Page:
- Assume that the population of the world is for some positive integer . This assumption is just a convenience so that we don’t have to deal with any “left-overs.”
- Assume that is large enough that that it is almost certain that the madman will get snake-eyes before he runs out of people to kidnap. For example, gives a probability of about that the madman eventually gets snake-eyes.
- Writing for “the madman murders at step ” and for “the madman has already murdered by step ,” the madman’s choice process is as follows, for :
where “” means “not.” That is, once the madman has murdered he does not do so again, and if he has not murdered in a prior step then there is a probability he will murder in the current step.
- The madman selects victims in a random order. Let be a random permutation of the numbers from to ; that is, we take all possible permutations of to to be equally probable values for . If we imagine that the individuals in the population are numbered from to , then means that individual is the first selected, means that individual is the 100th to be selected, and so on. We can always extend the random ordering out past the point where the slaughter occurs, so we take to be meaningful regardless of whether or not individual is ever kidnapped. Since all permutations are equally likely, we have
for all integers .
- The random ordering defines batches of individuals, where batch 1 has the first individuals, batch 2 has the next individuals, and so on. Define to be the number of the batch to which individual belongs; specifically,
- Individual dies, written , if the madman murders on the step corresponding to the batch to which individual belongs:
- Individual gets kidnapped, written , if the madman has not yet murdered on the step corresponding to the batch to which individual belongs:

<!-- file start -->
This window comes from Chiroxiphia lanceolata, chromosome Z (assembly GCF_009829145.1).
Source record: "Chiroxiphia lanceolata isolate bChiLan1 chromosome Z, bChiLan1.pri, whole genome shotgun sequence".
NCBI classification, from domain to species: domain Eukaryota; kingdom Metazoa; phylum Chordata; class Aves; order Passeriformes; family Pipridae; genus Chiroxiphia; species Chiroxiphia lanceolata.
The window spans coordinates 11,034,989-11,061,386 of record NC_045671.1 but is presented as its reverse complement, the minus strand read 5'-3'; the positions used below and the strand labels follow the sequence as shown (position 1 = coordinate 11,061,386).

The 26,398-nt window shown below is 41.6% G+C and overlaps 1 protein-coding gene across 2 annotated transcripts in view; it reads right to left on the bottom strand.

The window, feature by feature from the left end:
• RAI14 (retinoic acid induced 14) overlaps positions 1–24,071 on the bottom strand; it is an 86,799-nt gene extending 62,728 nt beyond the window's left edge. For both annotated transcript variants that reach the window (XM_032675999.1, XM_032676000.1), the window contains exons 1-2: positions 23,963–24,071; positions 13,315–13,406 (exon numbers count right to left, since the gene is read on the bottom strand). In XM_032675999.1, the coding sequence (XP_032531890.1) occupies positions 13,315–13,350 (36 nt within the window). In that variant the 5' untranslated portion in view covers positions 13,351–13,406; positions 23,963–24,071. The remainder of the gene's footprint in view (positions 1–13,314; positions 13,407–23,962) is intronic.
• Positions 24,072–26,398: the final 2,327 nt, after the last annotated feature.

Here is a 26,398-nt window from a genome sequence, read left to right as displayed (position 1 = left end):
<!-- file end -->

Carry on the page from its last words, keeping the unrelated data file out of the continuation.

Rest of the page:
- You are some individual , and the information you have available is that you have been kidnapped. Thus, the probability you are interested in is
The first step in formalizing either of Aaronson’s arguments is to decompose the problem by batch:
That is, the probability of being murdered is the sum of the probabilities of being murdered at each of the possible steps.
The next step is to apply the product rule to , defined as
The product rule states that for any three propositions , , and , we may decompose that probability that both and are true, conditional on being true, as
Since is equivalent to , this gives two different possible decompositions, and that is where the two analyses differ:
- The first analysis factors as
and implicitly claims that
regardless of . (That is, knowing that belongs to batch and is kidnapped provides no information relevant to the probability of the madman murdering at step beyond establishing that he has not yet murdered by step .) Since individual certainly belongs to one of the batches, we then get
- The second analysis factors as
and implicitly claims two things: first, that
(if is kidnapped at some point and the madman murders at step , then has a probability of about of being in batch ), and second that
(it is highly probable that the madman eventually murders, and knowing that is kidnapped does not change this). This then yields
in contradiction to the earlier answer of .
To resolve the apparent paradox, we then have to determine which of these three claims are valid and which are not:
Claim 1. .
Claim 2. .
Claim 3. .
All three of the claims involve conditional probabilities. To evaluate the claims we need to think about (conditional) independence of variables. Two propositions and are independent, conditional on , if